So right where you would turn north toward the real entrance to Dugway, there is a long valley called Skull Valley, with the Great Salt Desert on the west and the Tooele mountains, which are quite beautiful wooded mountains, to the east. We’re about to turn on the intersection of the Skull Valley road, and there’s this dead mustang.
SD: A horse?
MD: Right. I don’t know if you’ve ever seen an animal been torn apart by coyotes. The carcass of the horse had been torn apart, but the unusual thing is the head was missing.
Fast forward, couple of years, I’m sitting on the Utah and Nevada border at the base of something called Snake Valley, another wonderful, totally unknown place. And I’m drinking beer with a couple of Jack Mormon cowboys, and I said, I’m just a city slicker, but this story has haunted me. And I told them about the trip and the skullless horse. One of ’em leads back and says to the other, it’s that damn woman in New Mexico, don’t you think? He said, yeah, probably another cowboy on welfare.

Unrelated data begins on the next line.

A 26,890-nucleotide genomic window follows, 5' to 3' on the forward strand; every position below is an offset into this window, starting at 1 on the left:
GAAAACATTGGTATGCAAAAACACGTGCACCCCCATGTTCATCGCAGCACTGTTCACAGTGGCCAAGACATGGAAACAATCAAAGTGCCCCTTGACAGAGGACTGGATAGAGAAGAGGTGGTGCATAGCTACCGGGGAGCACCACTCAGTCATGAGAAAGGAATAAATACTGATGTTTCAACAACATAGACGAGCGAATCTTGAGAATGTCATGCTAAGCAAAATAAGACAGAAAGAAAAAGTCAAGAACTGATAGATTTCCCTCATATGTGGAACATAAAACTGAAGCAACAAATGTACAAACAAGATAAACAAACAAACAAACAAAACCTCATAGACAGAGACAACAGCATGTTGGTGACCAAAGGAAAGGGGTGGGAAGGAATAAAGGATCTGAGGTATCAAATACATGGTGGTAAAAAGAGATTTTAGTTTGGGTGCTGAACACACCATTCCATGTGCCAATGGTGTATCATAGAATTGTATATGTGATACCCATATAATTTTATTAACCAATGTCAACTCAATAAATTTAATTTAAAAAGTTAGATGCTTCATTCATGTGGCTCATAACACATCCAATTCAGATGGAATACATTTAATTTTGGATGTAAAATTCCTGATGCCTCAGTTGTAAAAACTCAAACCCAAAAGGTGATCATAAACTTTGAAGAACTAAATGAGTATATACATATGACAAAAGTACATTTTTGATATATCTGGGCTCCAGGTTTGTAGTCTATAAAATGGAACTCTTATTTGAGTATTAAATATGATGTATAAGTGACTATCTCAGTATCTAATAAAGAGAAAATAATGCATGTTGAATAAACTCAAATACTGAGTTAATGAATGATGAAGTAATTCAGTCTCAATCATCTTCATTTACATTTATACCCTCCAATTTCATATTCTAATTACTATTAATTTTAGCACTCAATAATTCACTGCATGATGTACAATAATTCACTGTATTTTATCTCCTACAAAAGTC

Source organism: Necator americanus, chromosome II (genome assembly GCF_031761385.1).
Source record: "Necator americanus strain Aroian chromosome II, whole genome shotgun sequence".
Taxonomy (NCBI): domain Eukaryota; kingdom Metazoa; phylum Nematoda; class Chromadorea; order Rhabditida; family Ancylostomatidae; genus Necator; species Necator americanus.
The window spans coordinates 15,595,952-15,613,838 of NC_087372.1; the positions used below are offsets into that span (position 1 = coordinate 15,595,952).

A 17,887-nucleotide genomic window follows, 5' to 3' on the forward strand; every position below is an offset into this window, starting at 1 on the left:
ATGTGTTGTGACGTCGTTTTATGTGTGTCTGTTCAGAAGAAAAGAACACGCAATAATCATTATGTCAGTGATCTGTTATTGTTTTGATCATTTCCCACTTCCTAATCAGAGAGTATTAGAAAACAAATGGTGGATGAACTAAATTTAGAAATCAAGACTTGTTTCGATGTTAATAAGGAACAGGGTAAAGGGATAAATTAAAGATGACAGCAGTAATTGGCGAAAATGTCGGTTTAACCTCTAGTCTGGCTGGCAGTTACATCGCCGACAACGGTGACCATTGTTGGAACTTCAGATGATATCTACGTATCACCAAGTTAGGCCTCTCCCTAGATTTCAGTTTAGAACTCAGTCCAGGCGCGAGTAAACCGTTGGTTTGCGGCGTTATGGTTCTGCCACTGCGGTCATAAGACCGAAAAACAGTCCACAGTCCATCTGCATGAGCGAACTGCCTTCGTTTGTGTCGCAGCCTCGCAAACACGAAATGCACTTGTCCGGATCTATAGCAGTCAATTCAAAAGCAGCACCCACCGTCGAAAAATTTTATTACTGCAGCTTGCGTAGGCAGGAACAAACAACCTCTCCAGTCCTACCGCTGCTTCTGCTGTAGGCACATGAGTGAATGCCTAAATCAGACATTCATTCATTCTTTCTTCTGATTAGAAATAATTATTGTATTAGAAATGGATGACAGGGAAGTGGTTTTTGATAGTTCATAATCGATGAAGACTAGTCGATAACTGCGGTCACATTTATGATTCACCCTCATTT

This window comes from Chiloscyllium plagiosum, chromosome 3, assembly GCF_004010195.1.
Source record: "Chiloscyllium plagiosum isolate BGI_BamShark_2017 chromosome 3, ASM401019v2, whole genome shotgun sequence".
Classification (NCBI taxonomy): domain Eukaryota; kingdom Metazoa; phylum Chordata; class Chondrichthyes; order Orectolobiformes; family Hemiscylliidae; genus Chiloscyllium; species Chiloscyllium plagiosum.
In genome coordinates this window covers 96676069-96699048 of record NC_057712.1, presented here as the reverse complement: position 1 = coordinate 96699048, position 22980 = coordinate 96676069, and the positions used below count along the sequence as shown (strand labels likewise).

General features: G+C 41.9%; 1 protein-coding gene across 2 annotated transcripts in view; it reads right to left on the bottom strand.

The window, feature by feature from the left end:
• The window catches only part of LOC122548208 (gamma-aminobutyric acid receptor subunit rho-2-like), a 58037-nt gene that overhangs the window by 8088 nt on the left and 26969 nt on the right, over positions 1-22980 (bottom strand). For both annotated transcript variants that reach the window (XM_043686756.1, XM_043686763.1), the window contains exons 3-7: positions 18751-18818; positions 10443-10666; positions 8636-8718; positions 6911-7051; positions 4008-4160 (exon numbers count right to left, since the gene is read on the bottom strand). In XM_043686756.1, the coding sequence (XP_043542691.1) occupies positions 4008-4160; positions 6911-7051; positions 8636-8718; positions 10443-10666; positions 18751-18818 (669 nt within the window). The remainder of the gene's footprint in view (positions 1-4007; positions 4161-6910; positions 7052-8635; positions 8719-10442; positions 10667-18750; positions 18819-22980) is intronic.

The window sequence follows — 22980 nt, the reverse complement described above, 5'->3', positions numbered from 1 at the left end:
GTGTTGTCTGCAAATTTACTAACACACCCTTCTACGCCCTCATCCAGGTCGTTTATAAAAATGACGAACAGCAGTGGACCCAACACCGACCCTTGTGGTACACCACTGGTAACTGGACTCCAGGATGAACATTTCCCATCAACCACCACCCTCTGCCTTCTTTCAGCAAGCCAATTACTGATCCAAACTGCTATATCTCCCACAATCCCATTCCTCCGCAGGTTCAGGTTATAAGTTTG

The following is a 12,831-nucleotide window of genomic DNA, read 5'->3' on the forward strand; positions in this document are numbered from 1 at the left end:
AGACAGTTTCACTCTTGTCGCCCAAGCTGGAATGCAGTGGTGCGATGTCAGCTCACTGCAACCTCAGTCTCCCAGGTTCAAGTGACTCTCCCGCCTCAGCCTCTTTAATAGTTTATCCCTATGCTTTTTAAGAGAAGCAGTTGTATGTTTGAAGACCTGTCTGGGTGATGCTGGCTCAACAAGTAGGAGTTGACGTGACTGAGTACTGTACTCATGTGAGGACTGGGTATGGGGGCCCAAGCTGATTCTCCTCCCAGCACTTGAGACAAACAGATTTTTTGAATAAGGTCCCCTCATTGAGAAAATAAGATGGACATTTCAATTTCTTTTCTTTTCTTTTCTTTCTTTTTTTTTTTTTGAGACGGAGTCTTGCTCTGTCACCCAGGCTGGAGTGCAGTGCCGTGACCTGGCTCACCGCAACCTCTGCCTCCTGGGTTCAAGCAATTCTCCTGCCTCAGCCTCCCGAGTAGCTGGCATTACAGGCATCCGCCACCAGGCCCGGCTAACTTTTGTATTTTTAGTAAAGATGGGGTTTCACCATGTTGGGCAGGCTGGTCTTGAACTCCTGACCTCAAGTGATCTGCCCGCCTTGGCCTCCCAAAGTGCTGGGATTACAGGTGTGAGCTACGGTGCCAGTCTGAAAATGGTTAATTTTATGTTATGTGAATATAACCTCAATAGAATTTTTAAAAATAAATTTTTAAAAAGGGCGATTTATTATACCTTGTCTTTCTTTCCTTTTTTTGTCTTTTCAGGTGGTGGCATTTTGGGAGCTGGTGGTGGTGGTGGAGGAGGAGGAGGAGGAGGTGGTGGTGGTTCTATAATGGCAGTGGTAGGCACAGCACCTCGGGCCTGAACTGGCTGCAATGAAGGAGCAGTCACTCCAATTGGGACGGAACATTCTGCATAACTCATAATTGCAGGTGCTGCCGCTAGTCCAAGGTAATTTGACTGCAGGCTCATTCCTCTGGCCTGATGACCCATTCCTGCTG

I said, what do you mean? He said, well, you know, there’s a lot of unemployed people in Western Utah, but there’s this crazy woman who’ll pay $500 for a horse skull. And of course it wasn’t actually a crazy woman. It was entrepreneurs in New Mexico who were peddling Georgia O’Keeffe stuff. The horse had been shot by a cowboy who reduced the head down to a skull and sold it off to a trader. And according to them, lots of people were doing this and blaming Georgia O’Keeffe.